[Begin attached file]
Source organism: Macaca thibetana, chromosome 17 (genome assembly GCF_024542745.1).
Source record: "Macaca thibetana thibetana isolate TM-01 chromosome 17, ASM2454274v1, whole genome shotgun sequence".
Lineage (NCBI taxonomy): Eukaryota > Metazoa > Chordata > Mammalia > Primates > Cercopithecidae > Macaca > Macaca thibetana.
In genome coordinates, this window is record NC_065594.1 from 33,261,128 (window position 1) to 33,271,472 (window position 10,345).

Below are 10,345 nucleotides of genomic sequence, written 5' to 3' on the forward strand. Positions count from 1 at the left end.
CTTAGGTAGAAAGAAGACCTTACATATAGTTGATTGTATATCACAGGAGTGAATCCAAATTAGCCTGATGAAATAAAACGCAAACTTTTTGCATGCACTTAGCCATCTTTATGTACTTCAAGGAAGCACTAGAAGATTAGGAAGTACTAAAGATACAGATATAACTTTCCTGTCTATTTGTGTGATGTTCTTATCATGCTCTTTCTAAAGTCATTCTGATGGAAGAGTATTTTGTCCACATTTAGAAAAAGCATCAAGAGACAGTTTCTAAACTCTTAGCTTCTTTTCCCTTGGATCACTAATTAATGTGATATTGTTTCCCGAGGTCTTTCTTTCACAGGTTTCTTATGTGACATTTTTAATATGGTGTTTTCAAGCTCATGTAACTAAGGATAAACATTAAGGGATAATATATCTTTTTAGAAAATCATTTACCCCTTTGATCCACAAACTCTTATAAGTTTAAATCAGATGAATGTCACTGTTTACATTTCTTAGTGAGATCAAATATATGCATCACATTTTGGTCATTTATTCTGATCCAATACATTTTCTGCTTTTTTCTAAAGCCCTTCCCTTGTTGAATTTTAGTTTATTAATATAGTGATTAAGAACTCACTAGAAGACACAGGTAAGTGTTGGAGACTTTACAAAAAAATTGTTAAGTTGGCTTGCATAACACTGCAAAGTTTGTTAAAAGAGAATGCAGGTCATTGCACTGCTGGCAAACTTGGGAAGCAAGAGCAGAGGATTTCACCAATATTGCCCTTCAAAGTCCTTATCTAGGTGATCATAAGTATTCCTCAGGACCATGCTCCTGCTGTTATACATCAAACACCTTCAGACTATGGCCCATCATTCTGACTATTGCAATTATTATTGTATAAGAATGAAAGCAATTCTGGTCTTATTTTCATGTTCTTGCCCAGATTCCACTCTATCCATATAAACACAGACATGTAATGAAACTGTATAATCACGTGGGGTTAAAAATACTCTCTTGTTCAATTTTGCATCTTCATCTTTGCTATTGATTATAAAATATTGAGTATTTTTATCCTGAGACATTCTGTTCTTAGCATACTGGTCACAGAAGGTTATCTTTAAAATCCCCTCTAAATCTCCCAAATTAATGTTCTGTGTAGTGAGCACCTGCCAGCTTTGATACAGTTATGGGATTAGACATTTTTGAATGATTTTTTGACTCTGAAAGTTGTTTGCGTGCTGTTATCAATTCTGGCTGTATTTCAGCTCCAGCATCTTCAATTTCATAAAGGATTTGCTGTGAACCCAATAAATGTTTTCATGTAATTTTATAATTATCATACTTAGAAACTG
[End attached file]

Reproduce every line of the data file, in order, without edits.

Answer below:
Source organism: Macaca thibetana, chromosome 17 (genome assembly GCF_024542745.1).
Source record: "Macaca thibetana thibetana isolate TM-01 chromosome 17, ASM2454274v1, whole genome shotgun sequence".
Lineage (NCBI taxonomy): Eukaryota > Metazoa > Chordata > Mammalia > Primates > Cercopithecidae > Macaca > Macaca thibetana.
In genome coordinates, this window is record NC_065594.1 from 33,261,128 (window position 1) to 33,271,472 (window position 10,345).

Below are 10,345 nucleotides of genomic sequence, written 5' to 3' on the forward strand. Positions count from 1 at the left end.
CTTAGGTAGAAAGAAGACCTTACATATAGTTGATTGTATATCACAGGAGTGAATCCAAATTAGCCTGATGAAATAAAACGCAAACTTTTTGCATGCACTTAGCCATCTTTATGTACTTCAAGGAAGCACTAGAAGATTAGGAAGTACTAAAGATACAGATATAACTTTCCTGTCTATTTGTGTGATGTTCTTATCATGCTCTTTCTAAAGTCATTCTGATGGAAGAGTATTTTGTCCACATTTAGAAAAAGCATCAAGAGACAGTTTCTAAACTCTTAGCTTCTTTTCCCTTGGATCACTAATTAATGTGATATTGTTTCCCGAGGTCTTTCTTTCACAGGTTTCTTATGTGACATTTTTAATATGGTGTTTTCAAGCTCATGTAACTAAGGATAAACATTAAGGGATAATATATCTTTTTAGAAAATCATTTACCCCTTTGATCCACAAACTCTTATAAGTTTAAATCAGATGAATGTCACTGTTTACATTTCTTAGTGAGATCAAATATATGCATCACATTTTGGTCATTTATTCTGATCCAATACATTTTCTGCTTTTTTCTAAAGCCCTTCCCTTGTTGAATTTTAGTTTATTAATATAGTGATTAAGAACTCACTAGAAGACACAGGTAAGTGTTGGAGACTTTACAAAAAAATTGTTAAGTTGGCTTGCATAACACTGCAAAGTTTGTTAAAAGAGAATGCAGGTCATTGCACTGCTGGCAAACTTGGGAAGCAAGAGCAGAGGATTTCACCAATATTGCCCTTCAAAGTCCTTATCTAGGTGATCATAAGTATTCCTCAGGACCATGCTCCTGCTGTTATACATCAAACACCTTCAGACTATGGCCCATCATTCTGACTATTGCAATTATTATTGTATAAGAATGAAAGCAATTCTGGTCTTATTTTCATGTTCTTGCCCAGATTCCACTCTATCCATATAAACACAGACATGTAATGAAACTGTATAATCACGTGGGGTTAAAAATACTCTCTTGTTCAATTTTGCATCTTCATCTTTGCTATTGATTATAAAATATTGAGTATTTTTATCCTGAGACATTCTGTTCTTAGCATACTGGTCACAGAAGGTTATCTTTAAAATCCCCTCTAAATCTCCCAAATTAATGTTCTGTGTAGTGAGCACCTGCCAGCTTTGATACAGTTATGGGATTAGACATTTTTGAATGATTTTTTGACTCTGAAAGTTGTTTGCGTGCTGTTATCAATTCTGGCTGTATTTCAGCTCCAGCATCTTCAATTTCATAAAGGATTTGCTGTGAACCCAATAAATGTTTTCATGTAATTTTATAATTATCATACTTAGAAACTG